Front scull/scull 1 = Click here

Torpedo Kick = Click here

Shoulder Touch = Click here

Zipper = Click here

Popov =  Click here

6.1.6, 6.3.6 etc = Click here

Corpse Kick = kicking on front with arms by the side (wearing fins).  Take six kicks on the front, then six rotated on the left side, back to your front for six, then six rotated to your right side.

FTD = Fingertip Drag - When the arm starts to recover over the water, leave your fingers in contact with the surface and lightly drag them through the water.

Turn on T = Turn at the T shape at the end of the black line on the bottom of the pool (don’t touch the walls)

PFQ = Pretty Flipping Quick

Sighting = Click here

+10, 15, 20, etc = Amount of rest between repeats e.g. 4x50 +10 complete 4 x 50-metre reps taking 10 seconds rest between each rep

One beep recovery = If you are using a tempo trainer, this is equal to your 25m time; for example, if you have a CSS of 2 mins, you would take 30 seconds rest (120 seconds divided by 4); this can be set through mode A on your tempo trainer giving you the ability to set it more accurately down to 0.1 of a second, take a look here how to set up your tempo trainer.  If you don't have access to one, use increments of 20-30 seconds for each beep referenced.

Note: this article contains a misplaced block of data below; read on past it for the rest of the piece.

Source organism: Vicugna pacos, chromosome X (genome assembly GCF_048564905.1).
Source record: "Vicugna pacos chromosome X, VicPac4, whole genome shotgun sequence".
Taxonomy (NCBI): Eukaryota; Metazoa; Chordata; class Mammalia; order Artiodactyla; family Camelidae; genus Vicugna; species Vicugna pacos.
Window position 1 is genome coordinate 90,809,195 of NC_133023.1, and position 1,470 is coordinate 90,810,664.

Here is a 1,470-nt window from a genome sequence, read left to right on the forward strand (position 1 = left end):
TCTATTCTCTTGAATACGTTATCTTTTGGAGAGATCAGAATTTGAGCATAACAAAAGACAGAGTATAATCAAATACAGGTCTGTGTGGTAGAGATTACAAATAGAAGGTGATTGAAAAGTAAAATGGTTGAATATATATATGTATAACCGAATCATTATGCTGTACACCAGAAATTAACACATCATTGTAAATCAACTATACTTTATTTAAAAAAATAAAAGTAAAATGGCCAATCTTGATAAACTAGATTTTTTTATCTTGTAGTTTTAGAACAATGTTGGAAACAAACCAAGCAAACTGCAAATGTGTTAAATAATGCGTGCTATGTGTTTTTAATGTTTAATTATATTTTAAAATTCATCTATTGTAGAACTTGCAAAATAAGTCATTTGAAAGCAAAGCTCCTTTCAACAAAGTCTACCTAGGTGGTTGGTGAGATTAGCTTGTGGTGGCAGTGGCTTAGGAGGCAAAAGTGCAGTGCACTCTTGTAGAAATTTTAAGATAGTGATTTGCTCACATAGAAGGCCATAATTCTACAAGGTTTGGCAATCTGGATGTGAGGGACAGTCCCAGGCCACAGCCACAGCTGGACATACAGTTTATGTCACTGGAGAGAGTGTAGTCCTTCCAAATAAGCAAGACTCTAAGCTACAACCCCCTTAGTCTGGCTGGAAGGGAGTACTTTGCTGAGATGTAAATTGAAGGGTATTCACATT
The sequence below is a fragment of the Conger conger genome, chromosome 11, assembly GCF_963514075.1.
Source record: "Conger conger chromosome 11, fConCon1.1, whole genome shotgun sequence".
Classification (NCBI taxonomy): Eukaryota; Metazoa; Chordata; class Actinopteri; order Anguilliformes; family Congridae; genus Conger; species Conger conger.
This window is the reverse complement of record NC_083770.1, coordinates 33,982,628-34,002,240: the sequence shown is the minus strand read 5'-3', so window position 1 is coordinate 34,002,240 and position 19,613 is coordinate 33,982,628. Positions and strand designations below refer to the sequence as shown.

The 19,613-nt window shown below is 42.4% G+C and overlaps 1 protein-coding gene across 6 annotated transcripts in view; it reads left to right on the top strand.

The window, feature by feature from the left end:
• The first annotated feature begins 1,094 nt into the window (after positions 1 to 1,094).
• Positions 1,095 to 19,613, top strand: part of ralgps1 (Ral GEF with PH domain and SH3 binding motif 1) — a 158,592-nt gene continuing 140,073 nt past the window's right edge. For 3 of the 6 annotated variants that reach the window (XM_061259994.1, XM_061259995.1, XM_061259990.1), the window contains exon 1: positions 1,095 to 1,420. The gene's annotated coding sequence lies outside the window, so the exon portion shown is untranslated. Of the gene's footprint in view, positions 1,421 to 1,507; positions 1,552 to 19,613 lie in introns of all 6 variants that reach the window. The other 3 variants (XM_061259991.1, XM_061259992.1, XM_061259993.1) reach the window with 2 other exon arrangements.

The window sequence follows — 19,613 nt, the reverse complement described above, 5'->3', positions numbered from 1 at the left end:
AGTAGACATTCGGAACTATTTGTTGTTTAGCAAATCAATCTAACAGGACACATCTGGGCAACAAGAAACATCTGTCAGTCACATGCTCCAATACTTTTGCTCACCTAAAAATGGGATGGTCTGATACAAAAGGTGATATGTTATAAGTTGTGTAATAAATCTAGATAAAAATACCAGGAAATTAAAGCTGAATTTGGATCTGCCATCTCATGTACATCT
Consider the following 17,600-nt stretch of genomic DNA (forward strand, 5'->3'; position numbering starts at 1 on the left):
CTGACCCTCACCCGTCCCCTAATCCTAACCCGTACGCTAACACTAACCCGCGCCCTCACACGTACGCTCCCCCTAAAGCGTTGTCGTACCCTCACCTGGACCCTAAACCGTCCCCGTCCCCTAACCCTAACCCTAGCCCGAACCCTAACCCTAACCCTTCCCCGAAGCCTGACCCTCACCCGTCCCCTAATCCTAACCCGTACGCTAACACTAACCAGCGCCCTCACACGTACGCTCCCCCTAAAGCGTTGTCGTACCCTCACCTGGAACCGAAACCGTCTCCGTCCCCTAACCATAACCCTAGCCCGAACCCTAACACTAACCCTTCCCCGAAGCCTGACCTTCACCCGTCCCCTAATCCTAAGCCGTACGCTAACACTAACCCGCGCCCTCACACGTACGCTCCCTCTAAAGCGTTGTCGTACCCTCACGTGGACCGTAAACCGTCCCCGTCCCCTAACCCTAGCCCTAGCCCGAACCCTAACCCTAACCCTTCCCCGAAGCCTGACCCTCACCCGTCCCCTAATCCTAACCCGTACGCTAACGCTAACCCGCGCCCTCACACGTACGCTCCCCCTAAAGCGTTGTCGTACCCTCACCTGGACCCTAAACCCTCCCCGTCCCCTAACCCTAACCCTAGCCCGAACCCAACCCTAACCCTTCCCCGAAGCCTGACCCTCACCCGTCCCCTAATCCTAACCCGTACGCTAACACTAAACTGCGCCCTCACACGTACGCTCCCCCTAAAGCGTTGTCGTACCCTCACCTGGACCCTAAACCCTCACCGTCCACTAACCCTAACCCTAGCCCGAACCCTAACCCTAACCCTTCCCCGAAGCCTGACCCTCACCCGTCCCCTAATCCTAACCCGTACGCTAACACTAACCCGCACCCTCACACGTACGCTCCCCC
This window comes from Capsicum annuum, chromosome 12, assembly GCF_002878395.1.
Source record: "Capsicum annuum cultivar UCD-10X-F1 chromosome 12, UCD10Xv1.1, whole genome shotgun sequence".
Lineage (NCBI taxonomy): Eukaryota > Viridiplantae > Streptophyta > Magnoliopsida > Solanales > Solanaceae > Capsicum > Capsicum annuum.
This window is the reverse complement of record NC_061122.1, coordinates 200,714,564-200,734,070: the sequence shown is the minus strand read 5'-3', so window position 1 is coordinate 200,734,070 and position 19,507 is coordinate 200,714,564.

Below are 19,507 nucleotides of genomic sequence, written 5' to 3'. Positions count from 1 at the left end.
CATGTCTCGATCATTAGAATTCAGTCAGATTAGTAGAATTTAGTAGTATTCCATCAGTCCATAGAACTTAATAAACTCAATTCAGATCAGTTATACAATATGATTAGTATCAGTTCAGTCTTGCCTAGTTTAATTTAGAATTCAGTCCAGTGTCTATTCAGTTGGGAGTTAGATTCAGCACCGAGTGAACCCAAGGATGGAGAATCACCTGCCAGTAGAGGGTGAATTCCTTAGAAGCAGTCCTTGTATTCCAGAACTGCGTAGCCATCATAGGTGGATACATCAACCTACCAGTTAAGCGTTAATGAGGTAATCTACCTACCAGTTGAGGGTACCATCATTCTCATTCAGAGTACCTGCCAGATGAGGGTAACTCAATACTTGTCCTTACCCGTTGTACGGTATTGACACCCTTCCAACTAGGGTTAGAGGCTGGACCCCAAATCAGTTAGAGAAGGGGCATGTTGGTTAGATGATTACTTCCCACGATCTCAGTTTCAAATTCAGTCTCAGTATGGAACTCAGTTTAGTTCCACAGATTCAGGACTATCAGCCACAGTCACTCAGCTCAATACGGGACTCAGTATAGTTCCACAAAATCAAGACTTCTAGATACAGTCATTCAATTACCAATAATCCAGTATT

FTP = Functional Threshold Power - Click here to see how to test this

Single-Leg Drill = Unclip one foot from the pedal (if out on the road or not using clipless pedals, do not remove the foot from the pedal, instead focus on one leg over the other) and complete the required amount of reps trying to be as smooth as possible.



Drills are an integral part of your running capabilities and should be completed to encourage the proper running form. This can only be completed if the drills are completed accurately with a clear focus on good form over speed. With this in mind, when completing the drills, ensure you practice them statically initially until you feel comfortable and confident your technique is accurate. Then look at practising the drill over short distances building up to longer distances. Once this is completed, and again you can confidently hold the required form over the longer distances, move on running the drill out into your normal running. The aim here should be to carry over the form alterations or reinforcements to your normal running form over prolonged distances. If your form breaks down at this point, stop and repeat the drill and carry on into your normal running.

This process can be quite long and can also be frustrating but perseverance will pay off in the long term. You will only see the benefit of these drills if you practice them regularly.